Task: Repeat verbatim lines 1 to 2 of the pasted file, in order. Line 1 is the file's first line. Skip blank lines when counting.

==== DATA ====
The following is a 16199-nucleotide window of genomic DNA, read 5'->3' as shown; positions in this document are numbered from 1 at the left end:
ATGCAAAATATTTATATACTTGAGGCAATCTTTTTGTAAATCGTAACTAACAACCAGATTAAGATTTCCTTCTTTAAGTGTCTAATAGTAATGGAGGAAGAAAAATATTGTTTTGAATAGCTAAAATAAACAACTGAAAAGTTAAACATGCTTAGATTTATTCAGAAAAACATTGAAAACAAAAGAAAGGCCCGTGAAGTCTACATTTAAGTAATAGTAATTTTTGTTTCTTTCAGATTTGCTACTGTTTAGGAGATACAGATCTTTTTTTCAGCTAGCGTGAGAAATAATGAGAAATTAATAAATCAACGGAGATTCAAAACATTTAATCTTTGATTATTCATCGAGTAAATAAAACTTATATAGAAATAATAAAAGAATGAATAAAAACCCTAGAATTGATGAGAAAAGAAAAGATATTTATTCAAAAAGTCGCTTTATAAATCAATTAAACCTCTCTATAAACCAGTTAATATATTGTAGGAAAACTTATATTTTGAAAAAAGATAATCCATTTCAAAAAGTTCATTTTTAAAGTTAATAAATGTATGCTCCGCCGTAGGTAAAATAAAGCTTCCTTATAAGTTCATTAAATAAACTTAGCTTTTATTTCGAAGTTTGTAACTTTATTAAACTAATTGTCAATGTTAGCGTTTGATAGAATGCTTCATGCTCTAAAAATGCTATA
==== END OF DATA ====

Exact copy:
The following is a 16199-nucleotide window of genomic DNA, read 5'->3' as shown; positions in this document are numbered from 1 at the left end:
ATGCAAAATATTTATATACTTGAGGCAATCTTTTTGTAAATCGTAACTAACAACCAGATTAAGATTTCCTTCTTTAAGTGTCTAATAGTAATGGAGGAAGAAAAATATTGTTTTGAATAGCTAAAATAAACAACTGAAAAGTTAAACATGCTTAGATTTATTCAGAAAAACATTGAAAACAAAAGAAAGGCCCGTGAAGTCTACATTTAAGTAATAGTAATTTTTGTTTCTTTCAGATTTGCTACTGTTTAGGAGATACAGATCTTTTTTTCAGCTAGCGTGAGAAATAATGAGAAATTAATAAATCAACGGAGATTCAAAACATTTAATCTTTGATTATTCATCGAGTAAATAAAACTTATATAGAAATAATAAAAGAATGAATAAAAACCCTAGAATTGATGAGAAAAGAAAAGATATTTATTCAAAAAGTCGCTTTATAAATCAATTAAACCTCTCTATAAACCAGTTAATATATTGTAGGAAAACTTATATTTTGAAAAAAGATAATCCATTTCAAAAAGTTCATTTTTAAAGTTAATAAATGTATGCTCCGCCGTAGGTAAAATAAAGCTTCCTTATAAGTTCATTAAATAAACTTAGCTTTTATTTCGAAGTTTGTAACTTTATTAAACTAATTGTCAATGTTAGCGTTTGATAGAATGCTTCATGCTCTAAAAATGCTATA